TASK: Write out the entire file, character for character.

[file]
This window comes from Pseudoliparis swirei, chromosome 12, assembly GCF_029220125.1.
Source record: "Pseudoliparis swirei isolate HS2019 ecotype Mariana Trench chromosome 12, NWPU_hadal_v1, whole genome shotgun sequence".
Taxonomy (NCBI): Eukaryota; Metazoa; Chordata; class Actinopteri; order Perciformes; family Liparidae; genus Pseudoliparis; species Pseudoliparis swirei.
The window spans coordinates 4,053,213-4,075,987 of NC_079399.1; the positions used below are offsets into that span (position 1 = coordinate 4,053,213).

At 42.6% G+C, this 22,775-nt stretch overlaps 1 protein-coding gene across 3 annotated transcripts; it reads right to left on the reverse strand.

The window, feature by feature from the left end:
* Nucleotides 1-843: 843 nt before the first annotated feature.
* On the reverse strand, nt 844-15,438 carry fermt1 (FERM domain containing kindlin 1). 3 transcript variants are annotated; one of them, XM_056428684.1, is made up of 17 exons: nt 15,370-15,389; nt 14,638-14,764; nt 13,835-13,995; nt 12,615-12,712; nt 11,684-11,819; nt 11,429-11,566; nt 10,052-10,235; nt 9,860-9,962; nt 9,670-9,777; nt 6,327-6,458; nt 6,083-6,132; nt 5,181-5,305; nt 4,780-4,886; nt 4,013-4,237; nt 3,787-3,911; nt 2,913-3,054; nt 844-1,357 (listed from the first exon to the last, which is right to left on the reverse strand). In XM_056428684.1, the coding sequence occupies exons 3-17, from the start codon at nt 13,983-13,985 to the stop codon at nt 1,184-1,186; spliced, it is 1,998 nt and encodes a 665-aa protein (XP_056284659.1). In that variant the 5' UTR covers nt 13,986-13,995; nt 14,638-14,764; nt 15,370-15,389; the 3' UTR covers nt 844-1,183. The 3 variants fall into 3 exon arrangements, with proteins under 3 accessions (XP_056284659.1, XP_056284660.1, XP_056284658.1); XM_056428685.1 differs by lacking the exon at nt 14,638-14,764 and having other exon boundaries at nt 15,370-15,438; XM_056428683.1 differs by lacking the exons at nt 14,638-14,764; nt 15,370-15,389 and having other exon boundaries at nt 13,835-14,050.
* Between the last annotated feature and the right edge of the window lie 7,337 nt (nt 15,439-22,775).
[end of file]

This window comes from Pseudoliparis swirei, chromosome 12, assembly GCF_029220125.1.
Source record: "Pseudoliparis swirei isolate HS2019 ecotype Mariana Trench chromosome 12, NWPU_hadal_v1, whole genome shotgun sequence".
Taxonomy (NCBI): Eukaryota; Metazoa; Chordata; class Actinopteri; order Perciformes; family Liparidae; genus Pseudoliparis; species Pseudoliparis swirei.
The window spans coordinates 4,053,213-4,075,987 of NC_079399.1; the positions used below are offsets into that span (position 1 = coordinate 4,053,213).

At 42.6% G+C, this 22,775-nt stretch overlaps 1 protein-coding gene across 3 annotated transcripts; it reads right to left on the reverse strand.

The window, feature by feature from the left end:
* Nucleotides 1-843: 843 nt before the first annotated feature.
* On the reverse strand, nt 844-15,438 carry fermt1 (FERM domain containing kindlin 1). 3 transcript variants are annotated; one of them, XM_056428684.1, is made up of 17 exons: nt 15,370-15,389; nt 14,638-14,764; nt 13,835-13,995; nt 12,615-12,712; nt 11,684-11,819; nt 11,429-11,566; nt 10,052-10,235; nt 9,860-9,962; nt 9,670-9,777; nt 6,327-6,458; nt 6,083-6,132; nt 5,181-5,305; nt 4,780-4,886; nt 4,013-4,237; nt 3,787-3,911; nt 2,913-3,054; nt 844-1,357 (listed from the first exon to the last, which is right to left on the reverse strand). In XM_056428684.1, the coding sequence occupies exons 3-17, from the start codon at nt 13,983-13,985 to the stop codon at nt 1,184-1,186; spliced, it is 1,998 nt and encodes a 665-aa protein (XP_056284659.1). In that variant the 5' UTR covers nt 13,986-13,995; nt 14,638-14,764; nt 15,370-15,389; the 3' UTR covers nt 844-1,183. The 3 variants fall into 3 exon arrangements, with proteins under 3 accessions (XP_056284659.1, XP_056284660.1, XP_056284658.1); XM_056428685.1 differs by lacking the exon at nt 14,638-14,764 and having other exon boundaries at nt 15,370-15,438; XM_056428683.1 differs by lacking the exons at nt 14,638-14,764; nt 15,370-15,389 and having other exon boundaries at nt 13,835-14,050.
* Between the last annotated feature and the right edge of the window lie 7,337 nt (nt 15,439-22,775).